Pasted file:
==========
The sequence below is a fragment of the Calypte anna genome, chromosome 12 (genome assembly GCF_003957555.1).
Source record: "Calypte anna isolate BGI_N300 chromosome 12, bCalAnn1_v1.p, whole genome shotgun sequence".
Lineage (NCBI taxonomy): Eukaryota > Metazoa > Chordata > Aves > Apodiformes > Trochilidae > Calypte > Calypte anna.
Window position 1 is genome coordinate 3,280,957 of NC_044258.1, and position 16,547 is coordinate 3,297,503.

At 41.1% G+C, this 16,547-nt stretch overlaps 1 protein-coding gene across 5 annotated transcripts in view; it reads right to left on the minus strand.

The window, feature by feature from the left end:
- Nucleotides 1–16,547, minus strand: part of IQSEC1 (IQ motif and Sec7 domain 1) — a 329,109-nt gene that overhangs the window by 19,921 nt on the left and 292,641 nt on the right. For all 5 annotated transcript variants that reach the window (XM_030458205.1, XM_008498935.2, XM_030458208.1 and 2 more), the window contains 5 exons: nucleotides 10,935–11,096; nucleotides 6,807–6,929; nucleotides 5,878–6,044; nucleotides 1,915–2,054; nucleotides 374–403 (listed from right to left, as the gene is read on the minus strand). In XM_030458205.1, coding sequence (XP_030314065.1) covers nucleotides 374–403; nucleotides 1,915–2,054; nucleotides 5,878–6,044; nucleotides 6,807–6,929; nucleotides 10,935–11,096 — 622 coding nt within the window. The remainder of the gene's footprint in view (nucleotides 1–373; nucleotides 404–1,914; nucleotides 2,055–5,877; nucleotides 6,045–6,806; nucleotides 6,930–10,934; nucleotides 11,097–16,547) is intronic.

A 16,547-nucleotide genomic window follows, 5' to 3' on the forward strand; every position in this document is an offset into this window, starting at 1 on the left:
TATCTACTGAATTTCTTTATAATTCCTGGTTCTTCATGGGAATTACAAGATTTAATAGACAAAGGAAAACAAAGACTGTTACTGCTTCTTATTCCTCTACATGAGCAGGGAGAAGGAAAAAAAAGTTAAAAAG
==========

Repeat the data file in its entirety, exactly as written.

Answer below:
The sequence below is a fragment of the Calypte anna genome, chromosome 12 (genome assembly GCF_003957555.1).
Source record: "Calypte anna isolate BGI_N300 chromosome 12, bCalAnn1_v1.p, whole genome shotgun sequence".
Lineage (NCBI taxonomy): Eukaryota > Metazoa > Chordata > Aves > Apodiformes > Trochilidae > Calypte > Calypte anna.
Window position 1 is genome coordinate 3,280,957 of NC_044258.1, and position 16,547 is coordinate 3,297,503.

At 41.1% G+C, this 16,547-nt stretch overlaps 1 protein-coding gene across 5 annotated transcripts in view; it reads right to left on the minus strand.

The window, feature by feature from the left end:
- Nucleotides 1–16,547, minus strand: part of IQSEC1 (IQ motif and Sec7 domain 1) — a 329,109-nt gene that overhangs the window by 19,921 nt on the left and 292,641 nt on the right. For all 5 annotated transcript variants that reach the window (XM_030458205.1, XM_008498935.2, XM_030458208.1 and 2 more), the window contains 5 exons: nucleotides 10,935–11,096; nucleotides 6,807–6,929; nucleotides 5,878–6,044; nucleotides 1,915–2,054; nucleotides 374–403 (listed from right to left, as the gene is read on the minus strand). In XM_030458205.1, coding sequence (XP_030314065.1) covers nucleotides 374–403; nucleotides 1,915–2,054; nucleotides 5,878–6,044; nucleotides 6,807–6,929; nucleotides 10,935–11,096 — 622 coding nt within the window. The remainder of the gene's footprint in view (nucleotides 1–373; nucleotides 404–1,914; nucleotides 2,055–5,877; nucleotides 6,045–6,806; nucleotides 6,930–10,934; nucleotides 11,097–16,547) is intronic.

A 16,547-nucleotide genomic window follows, 5' to 3' on the forward strand; every position in this document is an offset into this window, starting at 1 on the left:
TATCTACTGAATTTCTTTATAATTCCTGGTTCTTCATGGGAATTACAAGATTTAATAGACAAAGGAAAACAAAGACTGTTACTGCTTCTTATTCCTCTACATGAGCAGGGAGAAGGAAAAAAAAGTTAAAAAG